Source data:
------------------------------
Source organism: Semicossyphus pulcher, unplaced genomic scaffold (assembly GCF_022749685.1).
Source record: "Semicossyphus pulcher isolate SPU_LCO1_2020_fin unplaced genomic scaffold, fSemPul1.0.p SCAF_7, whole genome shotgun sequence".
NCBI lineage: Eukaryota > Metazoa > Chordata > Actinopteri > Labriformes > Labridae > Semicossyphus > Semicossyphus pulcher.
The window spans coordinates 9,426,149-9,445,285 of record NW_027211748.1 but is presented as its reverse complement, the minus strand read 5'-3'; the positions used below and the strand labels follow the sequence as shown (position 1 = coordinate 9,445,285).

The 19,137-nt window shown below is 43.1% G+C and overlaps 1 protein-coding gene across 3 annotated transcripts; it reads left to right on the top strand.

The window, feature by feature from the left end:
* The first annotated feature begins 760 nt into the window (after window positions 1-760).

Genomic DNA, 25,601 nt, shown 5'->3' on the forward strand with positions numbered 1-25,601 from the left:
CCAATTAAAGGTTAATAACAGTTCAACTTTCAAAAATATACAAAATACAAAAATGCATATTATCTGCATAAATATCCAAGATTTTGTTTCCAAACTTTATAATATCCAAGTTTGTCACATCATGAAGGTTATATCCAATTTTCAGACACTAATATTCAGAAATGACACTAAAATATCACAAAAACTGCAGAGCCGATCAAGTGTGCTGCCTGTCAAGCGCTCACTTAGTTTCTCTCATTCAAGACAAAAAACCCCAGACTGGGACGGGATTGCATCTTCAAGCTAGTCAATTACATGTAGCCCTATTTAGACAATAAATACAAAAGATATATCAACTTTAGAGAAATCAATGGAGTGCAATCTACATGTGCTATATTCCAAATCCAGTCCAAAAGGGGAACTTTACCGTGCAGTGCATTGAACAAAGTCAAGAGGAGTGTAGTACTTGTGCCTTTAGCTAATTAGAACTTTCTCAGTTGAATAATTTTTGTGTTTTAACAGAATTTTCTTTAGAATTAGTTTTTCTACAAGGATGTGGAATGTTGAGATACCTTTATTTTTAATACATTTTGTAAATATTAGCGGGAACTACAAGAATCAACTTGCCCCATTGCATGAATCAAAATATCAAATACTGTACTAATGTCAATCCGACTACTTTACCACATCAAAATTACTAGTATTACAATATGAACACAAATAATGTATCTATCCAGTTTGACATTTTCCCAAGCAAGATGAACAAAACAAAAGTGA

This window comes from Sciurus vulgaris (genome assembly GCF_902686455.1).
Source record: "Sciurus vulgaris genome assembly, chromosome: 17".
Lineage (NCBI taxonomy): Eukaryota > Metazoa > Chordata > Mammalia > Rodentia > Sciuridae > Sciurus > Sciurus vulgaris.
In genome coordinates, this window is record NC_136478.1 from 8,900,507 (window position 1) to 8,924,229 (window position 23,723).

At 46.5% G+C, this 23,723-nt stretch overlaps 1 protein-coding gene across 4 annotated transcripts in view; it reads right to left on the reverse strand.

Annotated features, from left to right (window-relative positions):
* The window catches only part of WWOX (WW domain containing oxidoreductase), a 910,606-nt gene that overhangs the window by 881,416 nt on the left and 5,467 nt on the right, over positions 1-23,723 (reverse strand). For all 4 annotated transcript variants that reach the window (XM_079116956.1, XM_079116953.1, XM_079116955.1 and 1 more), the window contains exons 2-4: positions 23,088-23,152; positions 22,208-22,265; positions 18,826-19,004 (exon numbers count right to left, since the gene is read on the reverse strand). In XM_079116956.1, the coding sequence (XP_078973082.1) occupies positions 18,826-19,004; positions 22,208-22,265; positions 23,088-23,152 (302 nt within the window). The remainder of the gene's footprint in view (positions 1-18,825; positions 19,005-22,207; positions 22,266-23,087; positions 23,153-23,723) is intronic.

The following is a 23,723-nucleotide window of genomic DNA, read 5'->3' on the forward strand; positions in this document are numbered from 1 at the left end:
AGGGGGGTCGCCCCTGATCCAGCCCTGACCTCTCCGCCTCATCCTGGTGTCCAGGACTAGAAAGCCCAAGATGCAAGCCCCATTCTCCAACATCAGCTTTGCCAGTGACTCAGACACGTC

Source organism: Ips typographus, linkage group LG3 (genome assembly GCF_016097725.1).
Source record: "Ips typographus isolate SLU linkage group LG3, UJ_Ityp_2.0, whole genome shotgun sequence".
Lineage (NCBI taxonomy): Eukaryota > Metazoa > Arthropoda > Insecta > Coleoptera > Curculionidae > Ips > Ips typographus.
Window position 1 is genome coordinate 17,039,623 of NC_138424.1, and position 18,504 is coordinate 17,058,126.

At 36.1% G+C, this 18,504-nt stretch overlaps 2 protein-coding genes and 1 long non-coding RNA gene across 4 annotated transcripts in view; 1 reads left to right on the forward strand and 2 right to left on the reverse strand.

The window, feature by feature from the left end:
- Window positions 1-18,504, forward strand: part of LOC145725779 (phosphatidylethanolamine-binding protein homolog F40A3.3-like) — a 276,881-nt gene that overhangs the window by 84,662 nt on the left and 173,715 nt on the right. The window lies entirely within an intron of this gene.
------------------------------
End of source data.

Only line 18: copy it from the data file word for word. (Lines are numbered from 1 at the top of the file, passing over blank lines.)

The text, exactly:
AGGGGGGTCGCCCCTGATCCAGCCCTGACCTCTCCGCCTCATCCTGGTGTCCAGGACTAGAAAGCCCAAGATGCAAGCCCCATTCTCCAACATCAGCTTTGCCAGTGACTCAGACACGTC